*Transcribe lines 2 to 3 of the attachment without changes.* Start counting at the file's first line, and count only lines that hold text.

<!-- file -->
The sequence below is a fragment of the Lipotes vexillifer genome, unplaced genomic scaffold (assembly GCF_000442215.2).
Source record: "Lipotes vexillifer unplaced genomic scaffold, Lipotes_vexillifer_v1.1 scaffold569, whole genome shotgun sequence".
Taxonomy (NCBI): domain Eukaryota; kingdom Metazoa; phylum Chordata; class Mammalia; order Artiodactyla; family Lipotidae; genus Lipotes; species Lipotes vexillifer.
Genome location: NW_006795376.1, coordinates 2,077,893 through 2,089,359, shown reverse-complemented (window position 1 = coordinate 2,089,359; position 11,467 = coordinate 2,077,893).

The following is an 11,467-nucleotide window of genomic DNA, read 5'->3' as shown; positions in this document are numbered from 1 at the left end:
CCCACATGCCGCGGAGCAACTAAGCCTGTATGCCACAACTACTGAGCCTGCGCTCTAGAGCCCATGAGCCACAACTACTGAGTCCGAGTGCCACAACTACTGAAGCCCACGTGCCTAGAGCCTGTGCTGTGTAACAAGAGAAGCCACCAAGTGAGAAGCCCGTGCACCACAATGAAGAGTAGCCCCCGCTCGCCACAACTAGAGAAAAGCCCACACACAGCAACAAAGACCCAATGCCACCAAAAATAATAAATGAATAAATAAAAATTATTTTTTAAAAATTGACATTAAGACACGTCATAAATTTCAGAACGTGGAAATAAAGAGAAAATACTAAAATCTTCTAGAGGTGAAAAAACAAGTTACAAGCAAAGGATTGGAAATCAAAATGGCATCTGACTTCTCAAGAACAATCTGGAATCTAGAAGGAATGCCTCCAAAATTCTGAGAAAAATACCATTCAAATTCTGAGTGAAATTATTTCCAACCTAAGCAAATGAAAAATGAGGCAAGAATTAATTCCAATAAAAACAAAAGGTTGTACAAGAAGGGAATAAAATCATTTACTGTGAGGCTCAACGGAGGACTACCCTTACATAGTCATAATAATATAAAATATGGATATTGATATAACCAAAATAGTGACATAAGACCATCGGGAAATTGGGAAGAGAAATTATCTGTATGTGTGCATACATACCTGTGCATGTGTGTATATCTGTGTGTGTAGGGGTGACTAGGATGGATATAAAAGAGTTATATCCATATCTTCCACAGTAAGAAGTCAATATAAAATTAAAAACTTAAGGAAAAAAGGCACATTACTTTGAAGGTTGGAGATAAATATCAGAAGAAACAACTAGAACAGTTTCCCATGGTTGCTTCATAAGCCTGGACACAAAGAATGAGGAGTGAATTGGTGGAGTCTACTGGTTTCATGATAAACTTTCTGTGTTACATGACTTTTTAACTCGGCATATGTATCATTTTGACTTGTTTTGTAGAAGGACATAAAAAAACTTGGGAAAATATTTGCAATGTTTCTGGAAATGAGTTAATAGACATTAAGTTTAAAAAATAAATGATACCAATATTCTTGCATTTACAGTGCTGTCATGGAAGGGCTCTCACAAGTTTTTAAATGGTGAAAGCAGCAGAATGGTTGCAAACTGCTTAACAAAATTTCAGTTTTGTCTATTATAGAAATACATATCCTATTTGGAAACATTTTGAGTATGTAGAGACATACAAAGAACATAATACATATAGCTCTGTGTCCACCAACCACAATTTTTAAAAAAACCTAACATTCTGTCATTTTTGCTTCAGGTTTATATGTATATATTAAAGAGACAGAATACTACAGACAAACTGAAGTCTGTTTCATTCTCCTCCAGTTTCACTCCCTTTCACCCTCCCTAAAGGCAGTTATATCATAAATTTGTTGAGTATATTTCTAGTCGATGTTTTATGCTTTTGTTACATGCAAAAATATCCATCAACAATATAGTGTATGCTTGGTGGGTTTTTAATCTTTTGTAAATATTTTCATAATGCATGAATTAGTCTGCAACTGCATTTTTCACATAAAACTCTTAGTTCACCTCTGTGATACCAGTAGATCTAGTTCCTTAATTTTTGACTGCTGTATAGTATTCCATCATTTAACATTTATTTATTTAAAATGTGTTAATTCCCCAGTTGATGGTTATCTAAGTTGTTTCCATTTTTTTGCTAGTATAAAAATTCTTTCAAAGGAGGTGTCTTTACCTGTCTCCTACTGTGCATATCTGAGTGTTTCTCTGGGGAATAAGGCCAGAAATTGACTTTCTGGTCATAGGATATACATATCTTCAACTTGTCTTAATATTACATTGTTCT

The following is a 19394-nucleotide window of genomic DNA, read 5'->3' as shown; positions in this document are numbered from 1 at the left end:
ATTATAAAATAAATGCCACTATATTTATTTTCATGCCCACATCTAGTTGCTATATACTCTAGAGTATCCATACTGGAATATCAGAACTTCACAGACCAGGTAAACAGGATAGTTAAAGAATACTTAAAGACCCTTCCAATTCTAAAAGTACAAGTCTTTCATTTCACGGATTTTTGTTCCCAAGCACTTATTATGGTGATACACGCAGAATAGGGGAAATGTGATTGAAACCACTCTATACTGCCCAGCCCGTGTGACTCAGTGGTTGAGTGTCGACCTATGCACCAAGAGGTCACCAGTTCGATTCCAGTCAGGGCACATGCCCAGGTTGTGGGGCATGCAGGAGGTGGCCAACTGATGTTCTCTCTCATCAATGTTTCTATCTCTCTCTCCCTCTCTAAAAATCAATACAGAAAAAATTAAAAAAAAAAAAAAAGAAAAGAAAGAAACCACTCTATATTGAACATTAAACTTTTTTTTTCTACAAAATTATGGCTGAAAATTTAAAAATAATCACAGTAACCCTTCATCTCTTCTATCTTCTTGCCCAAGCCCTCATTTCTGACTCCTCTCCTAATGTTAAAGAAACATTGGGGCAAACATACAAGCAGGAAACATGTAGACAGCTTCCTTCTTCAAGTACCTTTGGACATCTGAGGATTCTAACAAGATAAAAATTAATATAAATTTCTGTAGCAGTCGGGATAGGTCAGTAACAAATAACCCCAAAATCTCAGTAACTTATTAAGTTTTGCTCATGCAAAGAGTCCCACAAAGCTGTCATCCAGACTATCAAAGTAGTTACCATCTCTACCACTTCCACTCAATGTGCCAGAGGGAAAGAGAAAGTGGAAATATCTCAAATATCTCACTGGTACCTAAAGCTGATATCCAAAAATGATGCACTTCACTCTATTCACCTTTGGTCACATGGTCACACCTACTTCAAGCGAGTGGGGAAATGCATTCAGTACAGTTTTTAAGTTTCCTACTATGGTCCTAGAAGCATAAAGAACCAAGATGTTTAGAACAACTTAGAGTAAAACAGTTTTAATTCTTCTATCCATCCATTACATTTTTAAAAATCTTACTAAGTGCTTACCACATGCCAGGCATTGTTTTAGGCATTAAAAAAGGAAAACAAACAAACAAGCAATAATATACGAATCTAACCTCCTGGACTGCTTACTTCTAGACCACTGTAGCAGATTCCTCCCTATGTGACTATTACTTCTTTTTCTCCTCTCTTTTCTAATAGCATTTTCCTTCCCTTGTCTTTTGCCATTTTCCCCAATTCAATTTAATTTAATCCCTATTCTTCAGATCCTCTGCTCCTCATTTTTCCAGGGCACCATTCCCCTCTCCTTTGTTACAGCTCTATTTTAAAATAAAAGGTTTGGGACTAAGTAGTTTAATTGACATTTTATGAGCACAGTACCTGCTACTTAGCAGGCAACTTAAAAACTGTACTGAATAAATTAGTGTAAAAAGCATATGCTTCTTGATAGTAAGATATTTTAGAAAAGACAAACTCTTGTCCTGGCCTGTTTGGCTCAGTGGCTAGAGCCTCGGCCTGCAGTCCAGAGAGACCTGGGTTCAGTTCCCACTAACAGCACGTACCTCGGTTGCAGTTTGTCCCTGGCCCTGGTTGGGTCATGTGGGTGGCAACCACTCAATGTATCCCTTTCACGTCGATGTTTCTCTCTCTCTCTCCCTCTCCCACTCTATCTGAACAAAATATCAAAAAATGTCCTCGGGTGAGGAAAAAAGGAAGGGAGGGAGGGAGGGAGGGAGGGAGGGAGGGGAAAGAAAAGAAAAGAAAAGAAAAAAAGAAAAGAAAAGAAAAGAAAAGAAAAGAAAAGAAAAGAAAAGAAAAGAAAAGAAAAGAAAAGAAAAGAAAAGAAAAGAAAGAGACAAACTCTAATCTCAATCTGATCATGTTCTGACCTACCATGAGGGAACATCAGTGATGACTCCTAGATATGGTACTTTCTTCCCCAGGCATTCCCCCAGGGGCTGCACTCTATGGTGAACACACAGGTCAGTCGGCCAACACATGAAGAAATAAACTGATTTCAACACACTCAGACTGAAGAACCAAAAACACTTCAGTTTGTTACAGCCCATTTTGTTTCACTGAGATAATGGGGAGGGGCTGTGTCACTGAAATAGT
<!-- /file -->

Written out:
Source record: "Lipotes vexillifer unplaced genomic scaffold, Lipotes_vexillifer_v1.1 scaffold569, whole genome shotgun sequence".
Taxonomy (NCBI): domain Eukaryota; kingdom Metazoa; phylum Chordata; class Mammalia; order Artiodactyla; family Lipotidae; genus Lipotes; species Lipotes vexillifer.